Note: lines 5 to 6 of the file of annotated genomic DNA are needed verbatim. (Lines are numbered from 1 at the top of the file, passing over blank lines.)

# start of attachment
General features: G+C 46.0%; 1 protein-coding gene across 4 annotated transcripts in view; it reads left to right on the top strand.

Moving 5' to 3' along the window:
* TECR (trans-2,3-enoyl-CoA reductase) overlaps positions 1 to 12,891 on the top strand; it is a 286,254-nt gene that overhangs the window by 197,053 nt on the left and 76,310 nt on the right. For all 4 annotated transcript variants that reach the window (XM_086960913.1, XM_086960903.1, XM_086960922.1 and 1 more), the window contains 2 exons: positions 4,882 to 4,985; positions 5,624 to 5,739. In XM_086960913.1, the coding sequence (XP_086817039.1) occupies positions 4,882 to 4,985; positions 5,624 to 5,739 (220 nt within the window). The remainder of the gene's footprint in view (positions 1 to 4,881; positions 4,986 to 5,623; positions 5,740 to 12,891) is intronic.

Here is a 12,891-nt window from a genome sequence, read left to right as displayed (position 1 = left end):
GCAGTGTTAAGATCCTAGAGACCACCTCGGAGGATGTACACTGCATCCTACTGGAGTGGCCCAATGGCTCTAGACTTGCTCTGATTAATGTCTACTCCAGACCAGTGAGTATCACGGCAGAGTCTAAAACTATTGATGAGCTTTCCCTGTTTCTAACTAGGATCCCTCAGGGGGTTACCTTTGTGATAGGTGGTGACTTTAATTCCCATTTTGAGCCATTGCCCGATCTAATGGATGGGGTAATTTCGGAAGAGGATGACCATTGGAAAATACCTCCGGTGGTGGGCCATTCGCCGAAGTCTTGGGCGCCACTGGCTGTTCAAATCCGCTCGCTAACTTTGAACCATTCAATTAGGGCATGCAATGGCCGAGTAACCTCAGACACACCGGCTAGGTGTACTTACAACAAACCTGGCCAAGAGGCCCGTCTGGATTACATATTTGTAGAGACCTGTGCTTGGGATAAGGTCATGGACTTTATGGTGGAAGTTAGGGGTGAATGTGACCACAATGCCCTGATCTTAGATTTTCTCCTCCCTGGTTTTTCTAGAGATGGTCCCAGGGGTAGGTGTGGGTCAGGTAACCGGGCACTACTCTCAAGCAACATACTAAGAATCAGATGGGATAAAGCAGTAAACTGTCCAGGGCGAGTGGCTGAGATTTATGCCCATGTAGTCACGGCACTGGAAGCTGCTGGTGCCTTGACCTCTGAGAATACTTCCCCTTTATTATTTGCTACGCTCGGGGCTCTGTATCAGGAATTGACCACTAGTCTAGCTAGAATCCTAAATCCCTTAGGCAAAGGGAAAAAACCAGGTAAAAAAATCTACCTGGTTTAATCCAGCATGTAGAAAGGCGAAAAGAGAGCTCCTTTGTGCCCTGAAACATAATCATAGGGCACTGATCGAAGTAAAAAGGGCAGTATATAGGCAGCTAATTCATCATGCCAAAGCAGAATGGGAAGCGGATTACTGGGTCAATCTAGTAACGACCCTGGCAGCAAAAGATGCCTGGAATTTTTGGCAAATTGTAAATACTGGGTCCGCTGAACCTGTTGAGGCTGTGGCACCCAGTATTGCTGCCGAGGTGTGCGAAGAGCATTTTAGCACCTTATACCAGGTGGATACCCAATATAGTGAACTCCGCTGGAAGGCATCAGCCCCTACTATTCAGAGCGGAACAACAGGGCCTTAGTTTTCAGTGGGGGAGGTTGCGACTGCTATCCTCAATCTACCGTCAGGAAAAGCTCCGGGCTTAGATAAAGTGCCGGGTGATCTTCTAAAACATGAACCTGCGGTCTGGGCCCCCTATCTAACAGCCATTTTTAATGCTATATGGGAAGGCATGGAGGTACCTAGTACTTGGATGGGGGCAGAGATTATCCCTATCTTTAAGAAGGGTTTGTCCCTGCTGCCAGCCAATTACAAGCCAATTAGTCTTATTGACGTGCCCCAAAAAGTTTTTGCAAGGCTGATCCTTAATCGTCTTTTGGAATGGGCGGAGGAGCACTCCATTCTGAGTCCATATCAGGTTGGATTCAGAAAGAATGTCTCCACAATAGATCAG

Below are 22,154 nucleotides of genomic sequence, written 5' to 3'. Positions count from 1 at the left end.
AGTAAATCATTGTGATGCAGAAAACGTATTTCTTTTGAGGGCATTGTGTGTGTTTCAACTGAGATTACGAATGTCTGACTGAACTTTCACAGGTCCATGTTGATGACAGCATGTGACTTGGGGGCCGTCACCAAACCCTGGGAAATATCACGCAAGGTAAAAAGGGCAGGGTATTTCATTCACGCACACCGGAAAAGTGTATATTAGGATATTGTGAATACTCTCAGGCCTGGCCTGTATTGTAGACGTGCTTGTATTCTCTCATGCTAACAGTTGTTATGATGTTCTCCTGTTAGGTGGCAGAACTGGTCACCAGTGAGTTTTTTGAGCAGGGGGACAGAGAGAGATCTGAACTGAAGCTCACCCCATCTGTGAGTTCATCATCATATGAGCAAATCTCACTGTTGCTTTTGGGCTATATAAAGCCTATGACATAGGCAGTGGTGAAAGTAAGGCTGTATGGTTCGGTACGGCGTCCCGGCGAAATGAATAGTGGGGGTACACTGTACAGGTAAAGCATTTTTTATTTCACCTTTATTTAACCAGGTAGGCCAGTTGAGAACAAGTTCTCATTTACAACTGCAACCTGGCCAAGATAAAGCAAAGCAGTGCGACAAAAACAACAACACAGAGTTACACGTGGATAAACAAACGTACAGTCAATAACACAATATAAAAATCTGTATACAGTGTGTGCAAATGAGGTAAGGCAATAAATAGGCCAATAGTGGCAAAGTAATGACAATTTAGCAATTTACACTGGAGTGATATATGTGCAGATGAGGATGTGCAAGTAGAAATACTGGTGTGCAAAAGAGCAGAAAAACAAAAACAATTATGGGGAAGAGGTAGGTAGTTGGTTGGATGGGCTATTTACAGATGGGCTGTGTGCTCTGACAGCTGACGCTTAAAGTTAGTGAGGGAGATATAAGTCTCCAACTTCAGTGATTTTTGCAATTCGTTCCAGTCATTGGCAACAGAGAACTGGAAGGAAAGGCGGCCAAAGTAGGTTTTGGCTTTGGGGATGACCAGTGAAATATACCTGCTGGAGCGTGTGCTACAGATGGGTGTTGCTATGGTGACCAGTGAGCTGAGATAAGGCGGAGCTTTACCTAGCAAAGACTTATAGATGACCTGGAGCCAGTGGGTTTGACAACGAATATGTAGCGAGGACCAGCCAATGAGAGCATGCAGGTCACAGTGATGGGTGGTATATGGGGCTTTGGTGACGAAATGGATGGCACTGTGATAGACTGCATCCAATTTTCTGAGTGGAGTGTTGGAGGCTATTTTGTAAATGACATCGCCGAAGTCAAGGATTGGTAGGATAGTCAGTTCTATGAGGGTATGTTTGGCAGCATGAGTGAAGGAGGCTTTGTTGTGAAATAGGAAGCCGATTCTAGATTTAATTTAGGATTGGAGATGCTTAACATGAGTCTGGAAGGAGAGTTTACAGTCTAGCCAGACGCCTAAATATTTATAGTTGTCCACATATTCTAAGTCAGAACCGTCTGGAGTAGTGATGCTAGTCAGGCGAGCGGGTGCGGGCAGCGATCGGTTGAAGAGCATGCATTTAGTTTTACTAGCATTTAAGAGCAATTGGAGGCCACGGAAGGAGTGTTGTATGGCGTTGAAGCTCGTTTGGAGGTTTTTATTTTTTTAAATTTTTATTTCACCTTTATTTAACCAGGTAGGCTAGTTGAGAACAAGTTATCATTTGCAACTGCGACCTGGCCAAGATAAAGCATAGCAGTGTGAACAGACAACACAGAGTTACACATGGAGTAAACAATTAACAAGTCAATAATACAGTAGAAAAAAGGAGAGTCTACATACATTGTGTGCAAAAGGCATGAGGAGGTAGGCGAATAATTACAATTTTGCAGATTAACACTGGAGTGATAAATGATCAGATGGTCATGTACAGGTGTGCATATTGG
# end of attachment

GCAGTGTTAAGATCCTAGAGACCACCTCGGAGGATGTACACTGCATCCTACTGGAGTGGCCCAATGGCTCTAGACTTGCTCTGATTAATGTCTACTCCAGACCAGTGAGTATCACGGCAGAGTCTAAAACTATTGATGAGCTTTCCCTGTTTCTAACTAGGATCCCTCAGGGGGTTACCTTTGTGATAGGTGGTGACTTTAATTCCCATTTTGAGCCATTGCCCGATCTAATGGATGGGGTAATTTCGGAAGAGGATGACCATTGGAAAATACCTCCGGTGGTGGGCCATTCGCCGAAGTCTTGGGCGCCACTGGCTGTTCAAATCCGCTCGCTAACTTTGAACCATTCAATTAGGGCATGCAATGGCCGAGTAACCTCAGACACACCGGCTAGGTGTACTTACAACAAACCTGGCCAAGAGGCCCGTCTGGATTACATATTTGTAGAGACCTGTGCTTGGGATAAGGTCATGGACTTTATGGTGGAAGTTAGGGGTGAATGTGACCACAATGCCCTGATCTTAGATTTTCTCCTCCCTGGTTTTTCTAGAGATGGTCCCAGGGGTAGGTGTGGGTCAGGTAACCGGGCACTACTCTCAAGCAACATACTAAGAATCAGATGGGATAAAGCAGTAAACTGTCCAGGGCGAGTGGCTGAGATTTATGCCCATGTAGTCACGGCACTGGAAGCTGCTGGTGCCTTGACCTCTGAGAATACTTCCCCTTTATTATTTGCTACGCTCGGGGCTCTGTATCAGGAATTGACCACTAGTCTAGCTAGAATCCTAAATCCCTTAGGCAAAGGGAAAAAACCAGGTAAAAAAATCTACCTGGTTTAATCCAGCATGTAGAAAGGCGAAAAGAGAGCTCCTTTGTGCCCTGAAACATAATCATAGGGCACTGATCGAAGTAAAAAGGGCAGTATATAGGCAGCTAATTCATCATGCCAAAGCAGAATGGGAAGCGGATTACTGGGTCAATCTAGTAACGACCCTGGCAGCAAAAGATGCCTGGAATTTTTGGCAAATTGTAAATACTGGGTCCGCTGAACCTGTTGAGGCTGTGGCACCCAGTATTGCTGCCGAGGTGTGCGAAGAGCATTTTAGCACCTTATACCAGGTGGATACCCAATATAGTGAACTCCGCTGGAAGGCATCAGCCCCTACTATTCAGAGCGGAACAACAGGGCCTTAGTTTTCAGTGGGGGAGGTTGCGACTGCTATCCTCAATCTACCGTCAGGAAAAGCTCCGGGCTTAGATAAAGTGCCGGGTGATCTTCTAAAACATGAACCTGCGGTCTGGGCCCCCTATCTAACAGCCATTTTTAATGCTATATGGGAAGGCATGGAGGTACCTAGTACTTGGATGGGGGCAGAGATTATCCCTATCTTTAAGAAGGGTTTGTCCCTGCTGCCAGCCAATTACAAGCCAATTAGTCTTATTGACGTGCCCCAAAAAGTTTTTGCAAGGCTGATCCTTAATCGTCTTTTGGAATGGGCGGAGGAGCACTCCATTCTGAGTCCATATCAGGTTGGATTCAGAAAGAATGTCTCCACAATAGATCAG

Below are 22,154 nucleotides of genomic sequence, written 5' to 3'. Positions count from 1 at the left end.